|Publication number||US5148849 A|
|Application number||US 07/618,158|
|Publication date||Sep 22, 1992|
|Filing date||Nov 26, 1990|
|Priority date||Nov 26, 1990|
|Also published as||CA2055989A1, CA2055989C|
|Publication number||07618158, 618158, US 5148849 A, US 5148849A, US-A-5148849, US5148849 A, US5148849A|
|Inventors||Thomas G. Faludy|
|Original Assignee||Carefree/Scott Fetzer Company|
|Export Citation||BiBTeX, EndNote, RefMan|
|Patent Citations (9), Referenced by (45), Classifications (18), Legal Events (6)|
|External Links: USPTO, USPTO Assignment, Espacenet|
1. Field of the Invention
The present invention relates generally to retractable awnings and more particularly to an improved retractable awning wherein a light source is provided therein to illuminate the area under the awning
2. Description of the Prior Art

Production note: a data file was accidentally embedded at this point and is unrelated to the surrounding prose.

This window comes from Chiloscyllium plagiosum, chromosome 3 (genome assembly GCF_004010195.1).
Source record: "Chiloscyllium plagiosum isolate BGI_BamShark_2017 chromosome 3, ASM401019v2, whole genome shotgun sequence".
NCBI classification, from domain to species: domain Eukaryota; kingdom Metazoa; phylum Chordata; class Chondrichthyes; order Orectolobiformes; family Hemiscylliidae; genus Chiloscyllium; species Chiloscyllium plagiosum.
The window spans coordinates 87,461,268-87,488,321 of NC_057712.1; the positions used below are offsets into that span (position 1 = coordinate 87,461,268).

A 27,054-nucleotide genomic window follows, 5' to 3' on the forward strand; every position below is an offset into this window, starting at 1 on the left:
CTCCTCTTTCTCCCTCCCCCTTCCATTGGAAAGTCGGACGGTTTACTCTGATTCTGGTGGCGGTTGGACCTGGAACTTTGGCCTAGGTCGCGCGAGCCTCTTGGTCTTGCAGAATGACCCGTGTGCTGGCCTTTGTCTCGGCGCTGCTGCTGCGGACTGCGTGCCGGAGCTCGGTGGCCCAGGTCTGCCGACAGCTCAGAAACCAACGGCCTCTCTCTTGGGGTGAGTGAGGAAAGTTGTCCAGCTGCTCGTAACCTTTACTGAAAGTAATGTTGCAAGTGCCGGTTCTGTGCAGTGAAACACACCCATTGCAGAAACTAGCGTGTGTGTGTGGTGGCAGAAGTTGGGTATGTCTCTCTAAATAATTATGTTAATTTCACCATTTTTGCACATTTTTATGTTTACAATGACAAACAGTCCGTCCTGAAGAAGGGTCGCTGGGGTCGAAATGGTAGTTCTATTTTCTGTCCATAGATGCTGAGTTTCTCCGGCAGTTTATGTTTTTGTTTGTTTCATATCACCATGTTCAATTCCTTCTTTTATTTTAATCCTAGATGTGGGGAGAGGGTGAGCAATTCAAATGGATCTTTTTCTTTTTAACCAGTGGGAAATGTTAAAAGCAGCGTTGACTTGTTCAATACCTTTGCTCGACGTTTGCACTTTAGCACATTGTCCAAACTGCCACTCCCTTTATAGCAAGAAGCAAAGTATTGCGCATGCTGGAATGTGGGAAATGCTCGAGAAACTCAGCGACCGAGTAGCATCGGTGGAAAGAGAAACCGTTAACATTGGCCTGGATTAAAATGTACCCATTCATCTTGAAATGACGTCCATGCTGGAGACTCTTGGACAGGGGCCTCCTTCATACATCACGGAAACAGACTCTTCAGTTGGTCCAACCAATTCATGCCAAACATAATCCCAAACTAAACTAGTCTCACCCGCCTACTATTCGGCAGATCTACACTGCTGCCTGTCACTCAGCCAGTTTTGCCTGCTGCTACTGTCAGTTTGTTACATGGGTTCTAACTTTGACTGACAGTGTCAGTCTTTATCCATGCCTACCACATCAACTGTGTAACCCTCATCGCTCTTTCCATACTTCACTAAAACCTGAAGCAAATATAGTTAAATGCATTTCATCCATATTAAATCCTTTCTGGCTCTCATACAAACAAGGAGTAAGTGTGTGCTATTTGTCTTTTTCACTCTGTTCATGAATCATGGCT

Retractable awnings may take numerous forms and have been designed for permanent mounting on fixed vertical surfaces such as over doors and windows of a building structure and have also been designed for mounting on movable objects such as recreational vehicles, mobile homes or the like. In the latter case, the awnings typically include a canopy that is secured along an inner edge to a supporting external wall of the vehicle and along an opposite parallel edge to a roll bar such that as the roll bar is moved away from the supporting surface, the canopy of the awning is extended. A reverse relationship is sometimes utilized wherein the roll bar is permanently mounted on the supporting surface and a lead bar attached to an opposite edge of the canopy is adapted to be extended away from the supporting surface to move the awning into an extended position. In either instance, however, the awning is wrapped around the roll bar when in its retracted condition. Support arms and rafters are typically provided to retain the awning in its extended condition.